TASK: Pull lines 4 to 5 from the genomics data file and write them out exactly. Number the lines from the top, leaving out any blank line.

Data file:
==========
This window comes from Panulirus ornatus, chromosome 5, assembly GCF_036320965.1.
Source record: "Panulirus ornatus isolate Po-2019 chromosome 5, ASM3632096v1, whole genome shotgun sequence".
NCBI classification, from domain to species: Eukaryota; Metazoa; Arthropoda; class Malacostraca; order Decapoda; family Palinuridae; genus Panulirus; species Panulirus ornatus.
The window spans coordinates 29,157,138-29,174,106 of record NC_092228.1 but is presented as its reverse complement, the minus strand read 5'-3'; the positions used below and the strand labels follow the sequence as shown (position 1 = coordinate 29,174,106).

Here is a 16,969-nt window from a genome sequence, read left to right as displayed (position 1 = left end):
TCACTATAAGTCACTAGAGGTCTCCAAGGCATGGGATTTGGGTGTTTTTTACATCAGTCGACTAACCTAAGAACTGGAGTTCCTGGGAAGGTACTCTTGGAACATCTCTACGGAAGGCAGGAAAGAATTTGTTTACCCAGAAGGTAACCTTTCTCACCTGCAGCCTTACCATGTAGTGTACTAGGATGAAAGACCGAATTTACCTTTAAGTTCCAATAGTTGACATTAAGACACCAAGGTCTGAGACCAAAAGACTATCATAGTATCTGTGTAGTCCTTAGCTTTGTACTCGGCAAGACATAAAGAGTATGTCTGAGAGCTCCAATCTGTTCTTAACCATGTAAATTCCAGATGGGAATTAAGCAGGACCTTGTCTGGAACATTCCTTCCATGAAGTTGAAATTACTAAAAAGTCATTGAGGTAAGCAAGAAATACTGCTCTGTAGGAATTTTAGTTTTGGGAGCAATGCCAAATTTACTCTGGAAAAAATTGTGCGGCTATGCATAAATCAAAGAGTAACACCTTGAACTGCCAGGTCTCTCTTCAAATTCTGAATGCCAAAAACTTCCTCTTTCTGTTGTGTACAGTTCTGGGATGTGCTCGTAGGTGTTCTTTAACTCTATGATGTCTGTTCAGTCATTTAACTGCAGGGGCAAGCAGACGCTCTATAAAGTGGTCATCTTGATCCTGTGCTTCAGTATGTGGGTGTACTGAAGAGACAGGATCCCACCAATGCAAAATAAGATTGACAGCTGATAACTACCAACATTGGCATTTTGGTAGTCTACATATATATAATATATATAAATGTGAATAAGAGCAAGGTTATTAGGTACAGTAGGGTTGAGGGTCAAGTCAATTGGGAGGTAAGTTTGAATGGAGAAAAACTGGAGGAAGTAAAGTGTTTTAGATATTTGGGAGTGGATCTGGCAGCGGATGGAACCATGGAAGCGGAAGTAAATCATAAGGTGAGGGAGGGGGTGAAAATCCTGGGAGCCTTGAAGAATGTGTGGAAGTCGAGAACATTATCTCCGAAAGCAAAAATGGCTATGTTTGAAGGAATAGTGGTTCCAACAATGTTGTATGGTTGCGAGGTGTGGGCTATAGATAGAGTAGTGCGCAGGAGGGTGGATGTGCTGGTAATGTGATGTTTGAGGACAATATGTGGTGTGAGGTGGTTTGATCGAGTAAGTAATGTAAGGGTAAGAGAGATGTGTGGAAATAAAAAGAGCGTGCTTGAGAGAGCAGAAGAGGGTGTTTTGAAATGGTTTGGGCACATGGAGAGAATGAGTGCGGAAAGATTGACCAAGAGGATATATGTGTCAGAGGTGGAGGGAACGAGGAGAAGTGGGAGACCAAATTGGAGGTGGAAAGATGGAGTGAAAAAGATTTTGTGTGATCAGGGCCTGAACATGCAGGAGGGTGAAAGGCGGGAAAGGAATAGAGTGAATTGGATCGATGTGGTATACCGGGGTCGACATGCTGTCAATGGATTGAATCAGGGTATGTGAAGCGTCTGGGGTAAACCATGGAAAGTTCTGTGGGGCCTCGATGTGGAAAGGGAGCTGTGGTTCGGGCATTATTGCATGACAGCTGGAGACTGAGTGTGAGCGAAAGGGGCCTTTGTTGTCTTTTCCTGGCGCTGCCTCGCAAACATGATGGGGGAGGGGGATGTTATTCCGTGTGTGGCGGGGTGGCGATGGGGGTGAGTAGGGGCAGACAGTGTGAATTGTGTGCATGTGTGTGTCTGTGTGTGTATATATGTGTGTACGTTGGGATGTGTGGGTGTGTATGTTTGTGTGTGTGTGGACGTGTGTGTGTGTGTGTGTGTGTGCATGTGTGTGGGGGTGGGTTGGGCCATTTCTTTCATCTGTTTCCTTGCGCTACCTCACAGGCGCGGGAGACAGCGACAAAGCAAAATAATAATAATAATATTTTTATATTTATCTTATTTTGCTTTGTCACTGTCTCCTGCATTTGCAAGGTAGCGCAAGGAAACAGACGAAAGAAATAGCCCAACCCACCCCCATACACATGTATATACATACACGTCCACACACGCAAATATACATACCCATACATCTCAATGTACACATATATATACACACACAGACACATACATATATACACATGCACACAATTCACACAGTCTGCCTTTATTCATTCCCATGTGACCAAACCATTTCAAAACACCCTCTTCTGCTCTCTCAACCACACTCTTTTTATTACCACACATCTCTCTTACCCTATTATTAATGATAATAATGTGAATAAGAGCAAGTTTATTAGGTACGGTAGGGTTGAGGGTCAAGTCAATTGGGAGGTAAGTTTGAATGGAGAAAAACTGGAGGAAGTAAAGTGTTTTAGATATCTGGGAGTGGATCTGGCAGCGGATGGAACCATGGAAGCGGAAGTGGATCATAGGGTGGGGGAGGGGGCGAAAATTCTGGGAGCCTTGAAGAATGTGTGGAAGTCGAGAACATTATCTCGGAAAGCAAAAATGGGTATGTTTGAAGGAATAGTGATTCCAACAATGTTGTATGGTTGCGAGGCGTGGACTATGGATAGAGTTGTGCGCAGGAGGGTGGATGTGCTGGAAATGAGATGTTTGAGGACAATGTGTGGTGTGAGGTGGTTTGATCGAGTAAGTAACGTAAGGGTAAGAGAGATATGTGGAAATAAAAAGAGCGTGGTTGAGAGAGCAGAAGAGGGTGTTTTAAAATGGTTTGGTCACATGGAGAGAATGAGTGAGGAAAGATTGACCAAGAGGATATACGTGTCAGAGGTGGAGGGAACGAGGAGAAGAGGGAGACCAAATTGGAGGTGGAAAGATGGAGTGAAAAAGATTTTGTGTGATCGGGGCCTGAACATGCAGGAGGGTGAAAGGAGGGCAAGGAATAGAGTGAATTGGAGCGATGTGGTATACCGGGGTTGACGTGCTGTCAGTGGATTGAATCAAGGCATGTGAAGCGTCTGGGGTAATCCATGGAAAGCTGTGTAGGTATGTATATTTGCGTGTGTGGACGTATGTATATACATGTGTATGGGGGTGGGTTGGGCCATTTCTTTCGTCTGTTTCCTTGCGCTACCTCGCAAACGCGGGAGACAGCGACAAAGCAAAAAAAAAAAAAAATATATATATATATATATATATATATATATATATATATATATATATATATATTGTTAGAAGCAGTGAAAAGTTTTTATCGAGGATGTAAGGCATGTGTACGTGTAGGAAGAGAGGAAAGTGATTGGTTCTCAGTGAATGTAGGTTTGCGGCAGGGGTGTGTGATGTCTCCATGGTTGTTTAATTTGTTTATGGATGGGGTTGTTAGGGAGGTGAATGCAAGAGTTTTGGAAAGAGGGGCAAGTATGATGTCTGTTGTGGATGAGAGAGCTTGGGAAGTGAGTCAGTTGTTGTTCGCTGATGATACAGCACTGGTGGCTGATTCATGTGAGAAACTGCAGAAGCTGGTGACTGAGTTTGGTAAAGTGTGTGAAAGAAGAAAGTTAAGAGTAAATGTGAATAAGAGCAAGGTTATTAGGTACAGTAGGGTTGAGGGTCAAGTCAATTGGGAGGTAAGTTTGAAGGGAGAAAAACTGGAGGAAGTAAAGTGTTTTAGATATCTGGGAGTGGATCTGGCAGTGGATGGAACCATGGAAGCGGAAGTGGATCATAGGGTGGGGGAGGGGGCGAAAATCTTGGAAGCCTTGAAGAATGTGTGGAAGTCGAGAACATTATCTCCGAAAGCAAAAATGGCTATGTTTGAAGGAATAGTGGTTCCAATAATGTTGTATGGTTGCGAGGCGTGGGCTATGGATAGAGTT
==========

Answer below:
The window spans coordinates 29,157,138-29,174,106 of record NC_092228.1 but is presented as its reverse complement, the minus strand read 5'-3'; the positions used below and the strand labels follow the sequence as shown (position 1 = coordinate 29,174,106).

Here is a 16,969-nt window from a genome sequence, read left to right as displayed (position 1 = left end):